The Tulsa Fire Department released the following statement:
Investigators from the Tulsa Fire Department and The Bureau of Alcohol, Tobacco, Firearms and Explosions finished their investigation of the Barnard School Fire. The fire and resulting explosions have been determined to be “accidental” resulting from construction related to the installation of an exhaust vent in the lab area.
The investigation also revealed what caused the explosions which resulted in injuries to eight Tulsa Firefighters. The fire had been smoldering in the void between the chemistry lab ceiling and the floor of the room and hallway above. The fire migrated north under the hallway floor into the classroom and the crawl space below where it vented from the classroom window. The resulting smoke explosion or “backdraft” occurred when oxygen was introduced into the area by the firefighters entering the room to extinguish the fire. The larger explosive event observed approximately four seconds later was a sympathetic explosion of the hot gas layer that had accumulated between the drop ceiling and the roof. This event was essentially caused by the turbulent and sudden change in the environment as a result of the first explosion.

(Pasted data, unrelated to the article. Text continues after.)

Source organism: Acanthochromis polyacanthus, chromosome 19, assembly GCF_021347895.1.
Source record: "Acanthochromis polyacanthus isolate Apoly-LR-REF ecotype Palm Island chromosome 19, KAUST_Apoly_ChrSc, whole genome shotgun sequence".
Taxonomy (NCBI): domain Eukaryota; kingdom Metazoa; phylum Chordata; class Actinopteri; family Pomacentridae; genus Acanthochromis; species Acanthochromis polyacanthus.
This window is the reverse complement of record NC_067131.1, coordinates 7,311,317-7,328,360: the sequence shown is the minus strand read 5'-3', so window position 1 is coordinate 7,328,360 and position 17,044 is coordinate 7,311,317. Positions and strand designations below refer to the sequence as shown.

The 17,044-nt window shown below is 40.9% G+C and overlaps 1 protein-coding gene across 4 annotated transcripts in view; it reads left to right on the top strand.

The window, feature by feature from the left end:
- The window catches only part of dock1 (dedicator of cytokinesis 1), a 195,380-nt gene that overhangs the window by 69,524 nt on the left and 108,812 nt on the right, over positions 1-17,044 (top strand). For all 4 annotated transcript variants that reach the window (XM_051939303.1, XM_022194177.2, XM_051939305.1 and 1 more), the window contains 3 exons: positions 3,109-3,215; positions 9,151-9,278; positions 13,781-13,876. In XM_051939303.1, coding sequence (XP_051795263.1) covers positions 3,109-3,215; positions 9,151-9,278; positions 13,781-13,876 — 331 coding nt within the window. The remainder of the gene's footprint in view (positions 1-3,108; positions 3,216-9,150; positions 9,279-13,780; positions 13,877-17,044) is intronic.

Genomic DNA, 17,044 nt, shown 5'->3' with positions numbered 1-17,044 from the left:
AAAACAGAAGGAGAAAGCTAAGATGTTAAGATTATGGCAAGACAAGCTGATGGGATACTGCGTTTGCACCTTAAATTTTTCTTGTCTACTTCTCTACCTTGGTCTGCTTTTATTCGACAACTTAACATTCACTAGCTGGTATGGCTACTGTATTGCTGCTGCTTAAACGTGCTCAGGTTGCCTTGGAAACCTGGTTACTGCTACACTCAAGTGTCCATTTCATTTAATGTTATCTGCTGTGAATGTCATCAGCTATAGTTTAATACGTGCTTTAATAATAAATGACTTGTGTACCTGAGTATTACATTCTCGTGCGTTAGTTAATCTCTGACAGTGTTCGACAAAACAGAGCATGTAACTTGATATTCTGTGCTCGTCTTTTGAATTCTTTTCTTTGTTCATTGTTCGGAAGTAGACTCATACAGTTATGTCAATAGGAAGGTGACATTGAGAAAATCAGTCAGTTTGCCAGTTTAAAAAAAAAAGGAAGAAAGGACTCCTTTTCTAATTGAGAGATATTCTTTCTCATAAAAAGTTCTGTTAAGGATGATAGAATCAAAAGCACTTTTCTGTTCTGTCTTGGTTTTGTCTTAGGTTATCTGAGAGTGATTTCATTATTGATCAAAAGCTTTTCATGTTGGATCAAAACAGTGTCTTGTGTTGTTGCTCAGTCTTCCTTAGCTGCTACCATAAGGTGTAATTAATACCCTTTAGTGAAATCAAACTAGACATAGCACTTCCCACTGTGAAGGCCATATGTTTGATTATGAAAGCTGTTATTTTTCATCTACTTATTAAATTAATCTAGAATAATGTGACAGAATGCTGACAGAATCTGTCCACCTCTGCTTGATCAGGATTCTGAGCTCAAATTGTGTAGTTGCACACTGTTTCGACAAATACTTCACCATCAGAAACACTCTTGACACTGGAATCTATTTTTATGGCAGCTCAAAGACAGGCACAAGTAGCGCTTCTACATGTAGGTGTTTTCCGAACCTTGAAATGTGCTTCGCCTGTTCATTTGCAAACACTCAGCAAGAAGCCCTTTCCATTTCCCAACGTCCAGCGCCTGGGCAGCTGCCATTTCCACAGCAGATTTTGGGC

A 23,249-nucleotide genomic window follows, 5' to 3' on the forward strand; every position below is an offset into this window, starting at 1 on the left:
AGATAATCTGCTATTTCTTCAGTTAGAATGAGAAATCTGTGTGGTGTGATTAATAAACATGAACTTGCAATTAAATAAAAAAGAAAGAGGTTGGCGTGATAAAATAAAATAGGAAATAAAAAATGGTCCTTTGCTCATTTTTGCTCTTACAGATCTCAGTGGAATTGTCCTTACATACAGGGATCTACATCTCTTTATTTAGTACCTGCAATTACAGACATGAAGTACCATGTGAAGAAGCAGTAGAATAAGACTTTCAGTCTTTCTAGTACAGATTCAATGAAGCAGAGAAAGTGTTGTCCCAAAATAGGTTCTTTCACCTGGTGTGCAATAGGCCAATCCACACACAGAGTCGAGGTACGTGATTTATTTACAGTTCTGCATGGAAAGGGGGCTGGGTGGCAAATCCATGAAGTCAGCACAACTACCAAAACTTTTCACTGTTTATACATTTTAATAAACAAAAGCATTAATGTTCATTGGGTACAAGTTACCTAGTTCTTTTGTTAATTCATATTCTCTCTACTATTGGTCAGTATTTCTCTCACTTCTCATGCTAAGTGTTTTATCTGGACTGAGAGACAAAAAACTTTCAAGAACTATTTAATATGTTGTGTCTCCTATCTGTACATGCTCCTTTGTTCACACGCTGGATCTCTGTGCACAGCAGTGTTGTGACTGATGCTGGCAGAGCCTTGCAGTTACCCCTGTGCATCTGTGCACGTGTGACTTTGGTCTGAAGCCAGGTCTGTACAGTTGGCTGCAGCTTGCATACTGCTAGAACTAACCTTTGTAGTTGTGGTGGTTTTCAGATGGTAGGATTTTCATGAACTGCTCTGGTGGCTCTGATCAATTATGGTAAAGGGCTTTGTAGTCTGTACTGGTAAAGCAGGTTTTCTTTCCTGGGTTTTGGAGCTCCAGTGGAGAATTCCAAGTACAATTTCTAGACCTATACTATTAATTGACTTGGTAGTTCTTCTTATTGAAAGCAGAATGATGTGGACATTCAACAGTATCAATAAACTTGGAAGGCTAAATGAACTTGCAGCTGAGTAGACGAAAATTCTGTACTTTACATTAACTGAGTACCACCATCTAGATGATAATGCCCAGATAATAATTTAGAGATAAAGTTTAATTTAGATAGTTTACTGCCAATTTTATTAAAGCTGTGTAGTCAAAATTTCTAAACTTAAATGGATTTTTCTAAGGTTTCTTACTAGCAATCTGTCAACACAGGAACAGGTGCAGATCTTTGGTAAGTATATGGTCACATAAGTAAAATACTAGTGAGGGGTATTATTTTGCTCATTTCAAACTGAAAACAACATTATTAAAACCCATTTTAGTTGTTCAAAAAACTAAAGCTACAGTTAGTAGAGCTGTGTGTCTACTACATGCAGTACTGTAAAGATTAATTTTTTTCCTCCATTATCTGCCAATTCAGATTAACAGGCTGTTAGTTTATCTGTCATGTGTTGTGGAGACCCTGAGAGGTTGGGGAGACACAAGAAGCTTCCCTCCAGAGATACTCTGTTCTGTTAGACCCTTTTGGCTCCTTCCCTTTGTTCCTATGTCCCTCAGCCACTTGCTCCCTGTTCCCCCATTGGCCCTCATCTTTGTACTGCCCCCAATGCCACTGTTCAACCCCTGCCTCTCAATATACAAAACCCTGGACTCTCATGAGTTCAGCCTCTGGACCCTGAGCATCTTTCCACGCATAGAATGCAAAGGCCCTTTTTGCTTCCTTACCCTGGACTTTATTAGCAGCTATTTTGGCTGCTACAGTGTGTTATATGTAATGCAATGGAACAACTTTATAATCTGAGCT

Traditionally backdrafts occur in a confined space or room, but in this case the fire had been slowly burning in the floor and the crawl space for hours charging both areas with smoke and gases. The fire venting out of the window had not allowed enough oxygen to the back of the room to reduce the fuel load. The Tulsa Fire Department will use this information to determine how to recognize this situation and if its protocols need to be refined to prevent these events in the future.
The Barnard school site was equipped with three monitored smoke detectors but the nature of this fire and its location were not sufficient to activate those alarms.